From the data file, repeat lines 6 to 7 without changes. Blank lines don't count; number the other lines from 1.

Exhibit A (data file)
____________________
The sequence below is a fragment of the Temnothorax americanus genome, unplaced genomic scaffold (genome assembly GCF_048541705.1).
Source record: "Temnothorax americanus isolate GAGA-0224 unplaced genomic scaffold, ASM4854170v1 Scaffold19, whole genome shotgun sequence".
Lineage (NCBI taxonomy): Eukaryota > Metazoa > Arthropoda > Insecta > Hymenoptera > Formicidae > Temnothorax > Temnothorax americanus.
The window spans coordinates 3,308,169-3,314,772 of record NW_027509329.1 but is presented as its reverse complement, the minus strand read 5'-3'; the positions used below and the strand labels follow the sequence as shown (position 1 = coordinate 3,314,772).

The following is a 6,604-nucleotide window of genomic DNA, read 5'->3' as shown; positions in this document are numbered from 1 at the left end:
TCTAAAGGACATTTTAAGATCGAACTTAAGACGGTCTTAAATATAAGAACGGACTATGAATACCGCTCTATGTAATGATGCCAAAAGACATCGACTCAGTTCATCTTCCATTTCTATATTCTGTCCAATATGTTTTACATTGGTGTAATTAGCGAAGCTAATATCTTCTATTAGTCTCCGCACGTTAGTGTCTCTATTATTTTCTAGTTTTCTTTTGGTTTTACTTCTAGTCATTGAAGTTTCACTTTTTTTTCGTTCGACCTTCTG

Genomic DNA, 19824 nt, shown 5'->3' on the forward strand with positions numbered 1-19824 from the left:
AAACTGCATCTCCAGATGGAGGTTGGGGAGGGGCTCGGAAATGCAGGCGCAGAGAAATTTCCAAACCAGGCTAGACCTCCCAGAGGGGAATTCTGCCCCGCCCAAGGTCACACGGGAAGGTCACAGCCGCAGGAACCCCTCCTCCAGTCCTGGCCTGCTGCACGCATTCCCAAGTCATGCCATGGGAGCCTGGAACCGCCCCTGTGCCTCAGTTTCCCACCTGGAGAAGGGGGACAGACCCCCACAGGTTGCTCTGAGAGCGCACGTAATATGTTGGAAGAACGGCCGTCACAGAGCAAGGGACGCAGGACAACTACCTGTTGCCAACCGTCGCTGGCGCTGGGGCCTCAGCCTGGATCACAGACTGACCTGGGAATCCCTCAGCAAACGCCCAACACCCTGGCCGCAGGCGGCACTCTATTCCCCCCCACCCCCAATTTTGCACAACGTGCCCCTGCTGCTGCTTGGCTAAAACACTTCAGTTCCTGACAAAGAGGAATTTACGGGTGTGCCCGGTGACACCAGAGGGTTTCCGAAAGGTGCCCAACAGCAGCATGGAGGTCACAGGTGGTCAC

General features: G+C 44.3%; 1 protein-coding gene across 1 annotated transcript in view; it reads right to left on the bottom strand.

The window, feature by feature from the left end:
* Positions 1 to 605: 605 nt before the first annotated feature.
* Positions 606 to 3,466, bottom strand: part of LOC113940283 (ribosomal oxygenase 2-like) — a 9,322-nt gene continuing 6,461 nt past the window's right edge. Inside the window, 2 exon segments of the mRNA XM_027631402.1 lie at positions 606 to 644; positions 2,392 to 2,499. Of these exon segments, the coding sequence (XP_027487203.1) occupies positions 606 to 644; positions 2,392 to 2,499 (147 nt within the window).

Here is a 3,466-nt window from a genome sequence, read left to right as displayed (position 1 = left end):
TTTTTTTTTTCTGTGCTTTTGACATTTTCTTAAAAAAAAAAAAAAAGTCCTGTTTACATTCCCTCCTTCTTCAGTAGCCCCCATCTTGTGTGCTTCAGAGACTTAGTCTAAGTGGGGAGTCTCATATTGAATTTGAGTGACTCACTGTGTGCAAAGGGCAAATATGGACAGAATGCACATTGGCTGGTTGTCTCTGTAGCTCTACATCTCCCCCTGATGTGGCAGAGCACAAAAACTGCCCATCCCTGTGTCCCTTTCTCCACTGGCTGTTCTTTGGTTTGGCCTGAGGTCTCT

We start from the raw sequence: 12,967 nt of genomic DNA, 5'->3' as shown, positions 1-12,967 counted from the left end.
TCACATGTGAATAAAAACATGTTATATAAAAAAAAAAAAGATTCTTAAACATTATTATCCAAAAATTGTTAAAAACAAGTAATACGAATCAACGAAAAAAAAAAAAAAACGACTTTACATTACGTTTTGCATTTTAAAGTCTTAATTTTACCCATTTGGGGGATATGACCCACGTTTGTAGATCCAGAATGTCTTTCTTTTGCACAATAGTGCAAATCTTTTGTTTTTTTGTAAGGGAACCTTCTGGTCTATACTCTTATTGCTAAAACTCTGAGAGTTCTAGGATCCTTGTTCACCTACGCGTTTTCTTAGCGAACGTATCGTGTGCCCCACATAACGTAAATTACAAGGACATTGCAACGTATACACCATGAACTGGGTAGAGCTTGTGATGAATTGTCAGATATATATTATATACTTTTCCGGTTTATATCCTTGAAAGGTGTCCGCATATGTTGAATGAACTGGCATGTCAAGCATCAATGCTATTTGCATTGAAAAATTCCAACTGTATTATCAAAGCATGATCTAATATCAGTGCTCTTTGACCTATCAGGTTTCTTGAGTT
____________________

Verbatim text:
TCTAAAGGACATTTTAAGATCGAACTTAAGACGGTCTTAAATATAAGAACGGACTATGAATACCGCTCTATGTAATGATGCCAAAAGACATCGACTCAGTTCATCTTCCATTTCTATATTCTGTCCAATATGTTTTACATTGGTGTAATTAGCGAAGCTAATATCTTCTATTAGTCTCCGCACGTTAGTGTCTCTATTATTTTCTAGTTTTCTTTTGGTTTTACTTCTAGTCATTGAAGTTTCACTTTTTTTTCGTTCGACCTTCTG

Genomic DNA, 19824 nt, shown 5'->3' on the forward strand with positions numbered 1-19824 from the left: